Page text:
“We’ve become a race of Peeping Toms.” says Stella, the every day nurse who’s taking care of L.B. while he’s chair ridden with a broken leg. L.B. is a type-A personality, always looking for then next adventure. He’s now stuck in his apartment for months and needs to do something. So he takes to spying on his neighbors across the street in their apartments. And this is when he notices something suspicious. A man’s wife has suddenly disappeared.

This is a film with plots and themes that still hold true to today. In fact so true Hollywood decided to make a quasi remake of this film called DISTURBIA, a huge hit in the spring of 2007. Instead of the middle aged man spying on the city life, that film was about a teenage kid spying on the Suburban world.

If America became a race of Peeping Toms in 1954, I guess in 2007 it was still going strong. Society is all about wanting to know what others are doing as one prime example of that is the still popular Reality TV programs. It’s curiosity at its core. It’s why we watch movies, TV and listen to the radio. As we live our life, we entertain ourselves by watching and hearing stories about what others are doing.

For the Jimmy Stewart character, he needs to fill his usual quota of being entertained. So the only way he can do it with his confinement is to watch the neighbors. If it was 10 years later, he probably would of just gotten hooked on the day time Soaps. In 1954 he’s hooked on the people living in the apartment across the street from him. It’s what he needs to do to get by.

Visiting him often is Lisa, his love interest who wants him to settle down and be her man. He’s not that type of guy and that’s there conflict. She loves him but doesn’t love or understand the way he lives his life. He’s the journalist always living in a suitcase hoping from town to town wherever the story is. Even when he’s locked up in his apartment, he needs to find his story. She tries to take advantage of him being in just the one place to convince him to settle down, but he’s not interested in her as he wants to know what the neighbors are doing.

What happens is what happens in any situation where the dominant personality is around. She’s taken into his world and his obsessions and soon she also become infatuated with what happened with the neighbors wife. An the mutual adventure begins all in a room in an apartment building.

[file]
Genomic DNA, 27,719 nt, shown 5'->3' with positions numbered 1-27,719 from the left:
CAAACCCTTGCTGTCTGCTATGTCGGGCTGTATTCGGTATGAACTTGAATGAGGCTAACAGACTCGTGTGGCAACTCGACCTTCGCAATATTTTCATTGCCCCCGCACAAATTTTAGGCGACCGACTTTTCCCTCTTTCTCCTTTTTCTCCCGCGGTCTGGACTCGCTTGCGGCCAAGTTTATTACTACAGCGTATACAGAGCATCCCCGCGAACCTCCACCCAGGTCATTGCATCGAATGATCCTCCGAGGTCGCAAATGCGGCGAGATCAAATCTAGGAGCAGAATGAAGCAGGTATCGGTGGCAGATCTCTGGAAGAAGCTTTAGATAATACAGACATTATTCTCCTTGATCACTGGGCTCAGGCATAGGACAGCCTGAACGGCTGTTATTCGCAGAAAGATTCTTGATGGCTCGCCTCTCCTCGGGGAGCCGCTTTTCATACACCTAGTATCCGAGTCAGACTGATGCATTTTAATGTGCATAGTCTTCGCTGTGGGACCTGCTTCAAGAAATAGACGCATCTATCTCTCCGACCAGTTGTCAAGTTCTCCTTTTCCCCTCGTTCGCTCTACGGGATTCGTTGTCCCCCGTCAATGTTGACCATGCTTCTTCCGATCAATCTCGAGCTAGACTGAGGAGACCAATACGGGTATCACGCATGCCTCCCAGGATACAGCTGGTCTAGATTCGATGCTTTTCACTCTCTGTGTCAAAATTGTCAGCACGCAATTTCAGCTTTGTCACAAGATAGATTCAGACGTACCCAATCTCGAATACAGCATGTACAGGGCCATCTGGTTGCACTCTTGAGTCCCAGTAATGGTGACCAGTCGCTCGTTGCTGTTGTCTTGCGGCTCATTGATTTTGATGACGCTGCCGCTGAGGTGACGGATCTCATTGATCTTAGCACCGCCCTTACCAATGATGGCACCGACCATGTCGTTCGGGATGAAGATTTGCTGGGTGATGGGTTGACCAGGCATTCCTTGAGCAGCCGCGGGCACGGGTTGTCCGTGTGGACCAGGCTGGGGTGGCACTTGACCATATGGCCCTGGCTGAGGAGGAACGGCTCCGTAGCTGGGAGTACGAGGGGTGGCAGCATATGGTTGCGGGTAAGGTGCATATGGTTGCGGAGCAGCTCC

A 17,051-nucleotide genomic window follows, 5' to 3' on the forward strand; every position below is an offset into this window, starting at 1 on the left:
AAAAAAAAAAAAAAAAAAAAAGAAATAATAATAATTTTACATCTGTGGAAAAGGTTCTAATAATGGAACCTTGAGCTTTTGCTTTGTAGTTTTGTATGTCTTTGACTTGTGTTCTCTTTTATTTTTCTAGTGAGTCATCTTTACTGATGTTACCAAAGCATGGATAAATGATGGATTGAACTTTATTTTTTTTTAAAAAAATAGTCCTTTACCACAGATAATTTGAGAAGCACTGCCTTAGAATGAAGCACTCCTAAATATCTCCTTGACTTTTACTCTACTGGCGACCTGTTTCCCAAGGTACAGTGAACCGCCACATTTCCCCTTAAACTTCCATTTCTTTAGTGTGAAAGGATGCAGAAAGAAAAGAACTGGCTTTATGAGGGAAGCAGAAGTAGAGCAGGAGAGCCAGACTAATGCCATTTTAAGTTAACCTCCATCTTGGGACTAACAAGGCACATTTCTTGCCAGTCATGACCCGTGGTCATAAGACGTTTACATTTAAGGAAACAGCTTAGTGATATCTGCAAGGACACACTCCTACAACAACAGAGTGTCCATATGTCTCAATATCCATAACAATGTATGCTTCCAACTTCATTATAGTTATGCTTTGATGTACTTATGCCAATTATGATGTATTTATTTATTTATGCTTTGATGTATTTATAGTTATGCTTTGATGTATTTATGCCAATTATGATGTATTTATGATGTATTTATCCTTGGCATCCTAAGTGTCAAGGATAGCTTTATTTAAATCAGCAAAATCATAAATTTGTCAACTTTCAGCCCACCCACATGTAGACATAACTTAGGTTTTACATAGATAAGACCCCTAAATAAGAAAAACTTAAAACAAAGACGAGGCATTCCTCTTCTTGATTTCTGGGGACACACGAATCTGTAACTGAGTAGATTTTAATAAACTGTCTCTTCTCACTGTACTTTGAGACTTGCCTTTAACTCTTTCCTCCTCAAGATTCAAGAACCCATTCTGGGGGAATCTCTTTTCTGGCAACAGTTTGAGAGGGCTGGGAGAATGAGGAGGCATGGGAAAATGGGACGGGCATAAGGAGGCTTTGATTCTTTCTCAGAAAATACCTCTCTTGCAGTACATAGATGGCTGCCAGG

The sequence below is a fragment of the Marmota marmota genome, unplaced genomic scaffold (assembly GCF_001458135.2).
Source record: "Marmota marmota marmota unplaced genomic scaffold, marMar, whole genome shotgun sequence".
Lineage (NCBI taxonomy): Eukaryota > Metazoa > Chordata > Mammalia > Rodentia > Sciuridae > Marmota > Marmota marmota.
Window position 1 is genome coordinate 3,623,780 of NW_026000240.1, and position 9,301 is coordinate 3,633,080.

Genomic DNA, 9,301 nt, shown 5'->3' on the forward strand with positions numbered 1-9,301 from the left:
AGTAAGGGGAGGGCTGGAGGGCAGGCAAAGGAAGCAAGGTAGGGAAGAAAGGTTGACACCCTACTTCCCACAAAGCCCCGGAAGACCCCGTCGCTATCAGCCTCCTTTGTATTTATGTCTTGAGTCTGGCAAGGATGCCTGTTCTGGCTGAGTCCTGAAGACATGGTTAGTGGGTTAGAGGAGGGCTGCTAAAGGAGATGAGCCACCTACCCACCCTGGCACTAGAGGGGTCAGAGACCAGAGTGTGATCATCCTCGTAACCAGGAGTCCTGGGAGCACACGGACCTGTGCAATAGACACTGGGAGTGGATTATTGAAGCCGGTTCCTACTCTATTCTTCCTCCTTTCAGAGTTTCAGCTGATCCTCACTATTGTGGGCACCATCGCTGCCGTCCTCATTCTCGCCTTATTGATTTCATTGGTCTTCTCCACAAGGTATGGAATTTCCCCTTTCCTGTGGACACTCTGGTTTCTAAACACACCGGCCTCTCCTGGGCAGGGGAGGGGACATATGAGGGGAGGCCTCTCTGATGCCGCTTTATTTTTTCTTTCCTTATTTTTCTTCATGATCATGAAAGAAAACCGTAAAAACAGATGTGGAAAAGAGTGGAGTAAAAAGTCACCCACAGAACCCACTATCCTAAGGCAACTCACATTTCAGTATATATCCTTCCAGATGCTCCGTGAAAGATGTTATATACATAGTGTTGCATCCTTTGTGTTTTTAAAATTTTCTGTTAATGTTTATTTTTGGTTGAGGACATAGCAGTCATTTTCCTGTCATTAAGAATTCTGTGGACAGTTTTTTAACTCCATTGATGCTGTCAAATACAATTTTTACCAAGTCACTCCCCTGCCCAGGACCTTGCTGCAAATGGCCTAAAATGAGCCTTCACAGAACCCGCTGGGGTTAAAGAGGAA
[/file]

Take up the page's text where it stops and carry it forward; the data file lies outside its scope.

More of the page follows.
Alfred Hitchcock is a master of suspense. This time he must capture the suspense with just a man looking through windows with his binoculars. And he does it masterfully. Any up and coming filmmakers should take a look at this film and see how much excitement can be built with so little. And we’re completely involved on these people and their relationship with one another. As they spy on the neighbors, Hitchcock films it in the voyeuristic way like we’re spying on them. So as they feel guilty for spying, we the audience can’t help but feel a tad guilty too because we’re just as interested as they are and we want them to keep going.

Films made in Hollywood today can’t be as subtle and leisurely as this film is. A great example to see how movies has changed (in a good or bad way is your interpretation) is to watch this film and then watch Disturbia. The film’s plot is basically the same but the scenes are filmed to give the audience its suspense is completely different. It’s just the way it is now.

Hitchcock made Thriller/Suspense movies, but he also essentially made dramas, comedies and character studies too. You leave Rear Window knowing exactly what happened and knowing exactly who these characters were. Without revealing any of the major plot, the film ends exactly like it started. Another adventure has happened and the two leads are still faced with the same conflict. These are characters who didn’t have a life altering experience. It’s business as usual for them. Hollywood these days seems to always want to tell do or die stories where the characters will never be the same again. That’s fine, but it’s also refreshing to watch films like these where movies are reality mixed in with a lot of drama.